The hot topic on college campuses is whether issues surrounding equity, diversity and inclusion (EDI) should be included in the college curriculum and, if so, how should it be incorporated into the curriculum. These issues have grown in importance because of recent events on campus including discrimination on campus, the acrimonious political climate on campuses, deep racial tensions, and the emphasis on doing whatever it takes to make all students feel welcome, appreciated, and supported by campus administration.
There's no doubt increased attention is being given to these issues. A survey by the Association of American Colleges and Universities found almost 60% had instituted requirements for students to take at least one course addressing diversity. Another study found that 34% of the 196 colleges and universities surveyed had a multicultural general education requirement, 33% offered course work in ethnic and women's studies, and 54% had introduced multicultural material into their departmental course offerings.
Is there broad-based support among faculty and administrators for EDI? It's too early to tell. But, first things first. Do we even have an acceptable definition of these areas of curriculum? I have my doubts. We all know what equity means – basic fairness – and who would argue that it’s an essential part of every college curriculum and the campus environment. But, do we need a separate course in it? Isn’t fairness already covered in general education courses – i.e., philosophy, sociology, political science? Why not just require every college student to take one of these courses to graduate?
Diversity issues tend to focus on the similarities as well as the differences of broad groups in a population. Diversity curricula could address the abilities, culture and ethnicities, experiences, genders, and religions of such groups. Once again, I have to ask whether we need a separate course to adequately address these issues.
As for inclusion, the curriculum would address why and how to appreciate and respect distinctive characteristics of groups of people, such as those from a historical context, and the multicultural dimensions of faculty and students on a college campus. The key here is for each campus to create a climate where members of that community feel valued and appreciated, interaction exists between a broad spectrum of groups, and a representative of each group participates in the decision-making on campus – i.e., representation on policy-making committees, advisory councils.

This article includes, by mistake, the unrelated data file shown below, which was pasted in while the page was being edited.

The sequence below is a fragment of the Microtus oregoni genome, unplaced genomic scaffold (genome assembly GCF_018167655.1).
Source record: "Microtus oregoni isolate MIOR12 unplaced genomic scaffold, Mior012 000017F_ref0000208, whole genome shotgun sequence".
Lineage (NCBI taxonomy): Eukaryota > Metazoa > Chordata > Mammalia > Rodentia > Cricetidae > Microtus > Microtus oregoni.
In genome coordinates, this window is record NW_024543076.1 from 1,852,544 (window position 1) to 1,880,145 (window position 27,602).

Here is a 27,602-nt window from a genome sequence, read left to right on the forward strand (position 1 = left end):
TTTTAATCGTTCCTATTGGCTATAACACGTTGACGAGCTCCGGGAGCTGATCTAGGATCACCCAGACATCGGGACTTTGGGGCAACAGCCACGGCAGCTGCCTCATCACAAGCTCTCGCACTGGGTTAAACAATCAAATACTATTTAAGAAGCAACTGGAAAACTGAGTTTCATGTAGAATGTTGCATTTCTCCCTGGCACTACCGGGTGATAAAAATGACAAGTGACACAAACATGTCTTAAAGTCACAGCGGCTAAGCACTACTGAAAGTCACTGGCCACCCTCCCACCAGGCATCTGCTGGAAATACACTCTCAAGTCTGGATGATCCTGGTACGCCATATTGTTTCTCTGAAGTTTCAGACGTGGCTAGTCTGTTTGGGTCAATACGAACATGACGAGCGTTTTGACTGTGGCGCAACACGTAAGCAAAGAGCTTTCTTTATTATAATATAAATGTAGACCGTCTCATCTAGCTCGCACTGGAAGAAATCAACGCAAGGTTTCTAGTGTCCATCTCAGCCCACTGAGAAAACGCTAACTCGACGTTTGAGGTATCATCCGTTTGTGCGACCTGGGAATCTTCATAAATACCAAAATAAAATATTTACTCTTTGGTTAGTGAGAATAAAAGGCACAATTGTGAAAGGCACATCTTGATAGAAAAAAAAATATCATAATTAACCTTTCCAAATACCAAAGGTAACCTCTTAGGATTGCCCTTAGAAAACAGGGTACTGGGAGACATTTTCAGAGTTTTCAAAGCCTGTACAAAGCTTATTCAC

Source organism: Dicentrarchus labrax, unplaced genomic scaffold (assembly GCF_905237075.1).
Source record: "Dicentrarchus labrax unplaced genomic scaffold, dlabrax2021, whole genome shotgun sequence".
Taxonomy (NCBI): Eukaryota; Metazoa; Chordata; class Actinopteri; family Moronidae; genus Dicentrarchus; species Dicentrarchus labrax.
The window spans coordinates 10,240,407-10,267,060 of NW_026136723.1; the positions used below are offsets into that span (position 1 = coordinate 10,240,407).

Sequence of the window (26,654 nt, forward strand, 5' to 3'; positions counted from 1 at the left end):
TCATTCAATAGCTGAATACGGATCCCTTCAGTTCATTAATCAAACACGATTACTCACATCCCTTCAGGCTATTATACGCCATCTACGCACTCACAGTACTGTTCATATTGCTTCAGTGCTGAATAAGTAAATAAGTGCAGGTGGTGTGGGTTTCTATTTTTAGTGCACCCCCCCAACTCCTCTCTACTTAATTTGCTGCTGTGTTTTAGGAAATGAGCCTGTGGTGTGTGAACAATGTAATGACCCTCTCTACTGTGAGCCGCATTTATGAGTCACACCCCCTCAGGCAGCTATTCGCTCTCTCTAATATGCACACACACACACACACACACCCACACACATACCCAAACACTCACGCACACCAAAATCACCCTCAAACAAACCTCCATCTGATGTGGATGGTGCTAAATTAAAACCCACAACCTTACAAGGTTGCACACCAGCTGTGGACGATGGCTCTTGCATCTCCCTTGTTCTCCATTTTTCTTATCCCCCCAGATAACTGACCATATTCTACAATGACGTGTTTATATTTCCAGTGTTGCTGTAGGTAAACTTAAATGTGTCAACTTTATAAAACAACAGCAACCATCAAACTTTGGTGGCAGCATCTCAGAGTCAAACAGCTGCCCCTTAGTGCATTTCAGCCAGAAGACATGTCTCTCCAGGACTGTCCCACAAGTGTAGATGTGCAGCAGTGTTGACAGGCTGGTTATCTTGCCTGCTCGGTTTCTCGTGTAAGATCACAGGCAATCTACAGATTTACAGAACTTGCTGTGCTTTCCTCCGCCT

There are many issues to deal with before a decision is made to include EDI in the curriculum. The overriding issue is how best to facilitate cross-cultural communication and address multicultural differences. Individual issues should be fully discussed within the unique community of an institution of higher learning. Here are a few issues:
Getting faculty, students and administrators to buy into the need for EDI curricula.
Determining how EDI fits into the overall college curriculum and the academic goals of the institution?
Discussing where, when and how EDI should be taught.
Finding ready, willing and able faculty to teach EDI.
Allocating funds for EDI instruction and new faculty, if needed.
Defining the scope of the curricula.
Identifying resources to incorporate EDI into the curriculum – i.e. teaching materials, speakers.
Assessing whether the goals and objectives of teaching EDI have been met: holding instructors accountable for the outcomes of their instruction.
Evaluating instructor performance by students.
Developing campus programs to bring groups of students together and address EDI issues in a holistic manner.
As you can see, the decision to incorporate EDI into a college curriculum is not easy to make. I’m not necessarily against it. However, I have to ask whether the standard college curriculum needs to cover it with a separate course. Is this the best way to go? Are colleges ready to reallocate funds from one existing program to a new one on EDI?
I’ve identified a viable alternative. San Diego State University created the first Cultural Competency Certificate Program in the California State University system. The goal is to provide interested students with the knowledge and skills to develop their cultural awareness and be able to apply those skills in their chosen careers. After completion of the Cultural Competency Certificate Program, students will be recognized at the President’s Diversity Awards.
The San Diego State program makes sense to me. It rewards and acknowledges students who complete the program. It has a clear end-goal that addresses life after higher education. It provides the tools for students to work with other students, learn from their experiences, and become more responsible members of society. In short, it is a learn by doing approach to higher education.
Blog posted by Steven Mintz, aka Ethics Sage, on October 17, 2017. Dr. Mintz is a Professor Emeritus from Cal Poly San Luis Obispo. Visit his website for contact information and to find out more about other blogs, sign up for his Newsletter and learn about his professional services.